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HomeFAQWhat's the difference between freehold vs leasehold property in Singapore?

What’s the difference between freehold vs leasehold property in Singapore?

The general notion is that the owner will hold freehold property indefinitely while the 99-year leasehold assets return to the state after the tenure expires. In general, freehold units have a higher value (10-15 per cent premium) and have theoretical benefits (such as “permanence”), whereas leasehold units have been shown to offer better rental yields. Because the remaining lease period is getting shorter, bank loans may also be more difficult to get accepted, and CPF money cannot be used to purchase a home with less than 30 years remaining.

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To complicate matters, numerous long-held myths and assumptions cloud this freehold vs leasehold comparison. To stop those, what boils down to is the buyer’s goal. Use freehold if you plan to live long term on the property; while leasehold makes rental income more sense.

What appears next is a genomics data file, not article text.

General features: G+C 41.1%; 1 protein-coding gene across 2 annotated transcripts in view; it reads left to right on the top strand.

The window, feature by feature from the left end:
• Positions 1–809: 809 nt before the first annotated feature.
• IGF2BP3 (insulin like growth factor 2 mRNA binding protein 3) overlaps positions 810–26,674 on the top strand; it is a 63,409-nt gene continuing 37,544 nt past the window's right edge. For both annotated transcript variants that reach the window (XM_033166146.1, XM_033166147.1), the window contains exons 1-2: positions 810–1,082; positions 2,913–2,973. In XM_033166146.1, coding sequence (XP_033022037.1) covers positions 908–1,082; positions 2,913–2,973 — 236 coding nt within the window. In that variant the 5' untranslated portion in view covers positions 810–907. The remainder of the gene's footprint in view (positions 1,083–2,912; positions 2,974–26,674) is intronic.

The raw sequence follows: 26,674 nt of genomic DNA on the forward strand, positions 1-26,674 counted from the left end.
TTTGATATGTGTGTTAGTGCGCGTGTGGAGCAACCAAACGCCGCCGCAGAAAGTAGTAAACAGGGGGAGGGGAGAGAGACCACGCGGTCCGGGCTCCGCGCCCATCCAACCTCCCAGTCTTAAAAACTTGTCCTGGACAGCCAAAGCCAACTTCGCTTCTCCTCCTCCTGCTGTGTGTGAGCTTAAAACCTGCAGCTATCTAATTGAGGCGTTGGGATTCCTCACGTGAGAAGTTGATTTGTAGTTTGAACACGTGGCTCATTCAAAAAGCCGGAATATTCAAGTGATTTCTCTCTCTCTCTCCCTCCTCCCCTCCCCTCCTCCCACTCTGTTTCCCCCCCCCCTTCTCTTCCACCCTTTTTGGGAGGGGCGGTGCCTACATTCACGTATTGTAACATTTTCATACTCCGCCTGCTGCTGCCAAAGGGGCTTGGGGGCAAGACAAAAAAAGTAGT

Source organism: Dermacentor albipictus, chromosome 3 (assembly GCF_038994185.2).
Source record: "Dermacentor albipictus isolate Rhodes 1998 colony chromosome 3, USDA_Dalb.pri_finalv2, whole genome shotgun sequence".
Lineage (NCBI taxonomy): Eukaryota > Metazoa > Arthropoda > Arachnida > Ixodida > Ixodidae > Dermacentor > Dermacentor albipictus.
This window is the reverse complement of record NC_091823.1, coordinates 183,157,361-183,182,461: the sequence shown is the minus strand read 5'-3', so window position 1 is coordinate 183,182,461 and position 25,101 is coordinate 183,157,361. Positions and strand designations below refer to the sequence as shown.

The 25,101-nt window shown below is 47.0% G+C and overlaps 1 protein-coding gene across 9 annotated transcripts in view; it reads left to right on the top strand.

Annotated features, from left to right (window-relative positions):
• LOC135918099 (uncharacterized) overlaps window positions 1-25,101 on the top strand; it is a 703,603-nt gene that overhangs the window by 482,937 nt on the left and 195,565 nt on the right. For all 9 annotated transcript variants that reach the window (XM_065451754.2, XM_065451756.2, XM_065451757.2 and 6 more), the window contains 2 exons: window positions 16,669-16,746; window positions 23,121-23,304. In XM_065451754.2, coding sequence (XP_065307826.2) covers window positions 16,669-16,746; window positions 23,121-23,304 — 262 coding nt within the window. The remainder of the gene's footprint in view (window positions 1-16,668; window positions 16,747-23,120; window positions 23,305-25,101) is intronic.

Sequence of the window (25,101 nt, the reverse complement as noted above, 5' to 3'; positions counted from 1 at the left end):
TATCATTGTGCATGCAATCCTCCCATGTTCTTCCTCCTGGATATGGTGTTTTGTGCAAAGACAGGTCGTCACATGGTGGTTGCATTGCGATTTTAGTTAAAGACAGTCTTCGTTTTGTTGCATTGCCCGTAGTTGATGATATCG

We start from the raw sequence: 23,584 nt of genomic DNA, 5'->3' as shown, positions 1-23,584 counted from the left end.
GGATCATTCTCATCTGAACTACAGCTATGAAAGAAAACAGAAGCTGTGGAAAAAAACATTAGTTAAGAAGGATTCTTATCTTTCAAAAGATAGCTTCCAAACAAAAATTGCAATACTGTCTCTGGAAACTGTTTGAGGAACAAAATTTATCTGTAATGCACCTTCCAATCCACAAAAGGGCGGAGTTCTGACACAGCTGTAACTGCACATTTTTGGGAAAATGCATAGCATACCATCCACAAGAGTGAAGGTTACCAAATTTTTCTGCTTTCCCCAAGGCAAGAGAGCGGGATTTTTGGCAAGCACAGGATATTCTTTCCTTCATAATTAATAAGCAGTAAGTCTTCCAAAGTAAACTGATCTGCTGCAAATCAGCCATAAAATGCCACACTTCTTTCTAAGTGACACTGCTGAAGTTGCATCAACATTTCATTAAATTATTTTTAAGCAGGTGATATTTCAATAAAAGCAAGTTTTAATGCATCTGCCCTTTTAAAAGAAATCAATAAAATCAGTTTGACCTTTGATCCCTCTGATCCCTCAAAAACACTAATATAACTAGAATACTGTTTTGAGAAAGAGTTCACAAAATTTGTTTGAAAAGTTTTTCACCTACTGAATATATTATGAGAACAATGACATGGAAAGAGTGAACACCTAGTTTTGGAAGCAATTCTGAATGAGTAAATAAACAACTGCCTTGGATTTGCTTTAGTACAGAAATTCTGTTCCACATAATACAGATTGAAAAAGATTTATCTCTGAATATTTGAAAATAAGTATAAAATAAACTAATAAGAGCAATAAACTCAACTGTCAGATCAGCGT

Many old school thoughts are that freehold properties will hold their value better in the long term. That may not necessarily be true in today‚Äôs context. Freehold has it’s own merits as compared to leasehold properties. We do know and understand that leasehold is better for rental yield as compared to freehold, this is because that freehold is usually priced higher but your tenants are just not concerned with the tenure. We do notice a trend as well when the rental yield is higher, this tends to increase the pricing of the property as money will always chase after yield. When you have a leasehold that yields a good return, be prepared that the pricing will increase along the way. But the increase may just match up with the freehold that is next door. This will then eventually set you thinking on whether you should still be getting a leasehold.

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Leasehold properties may actually be good if you are looking at shorter-term investment horizon timing. Freehold, as mentioned earlier, may actually be a better option if permanence is the objective and intention to pass down to generations later. But please take note that the property may not actually be at its best after 50 years old. Properties at that age should be ready for enbloc harvesting? Well, it all depends. Some owners in freehold properties will prefer to still continue to hang on to the property whereas the leasehold property owners may be more motivated to agree to the enbloc sale in view of the shorter lease.

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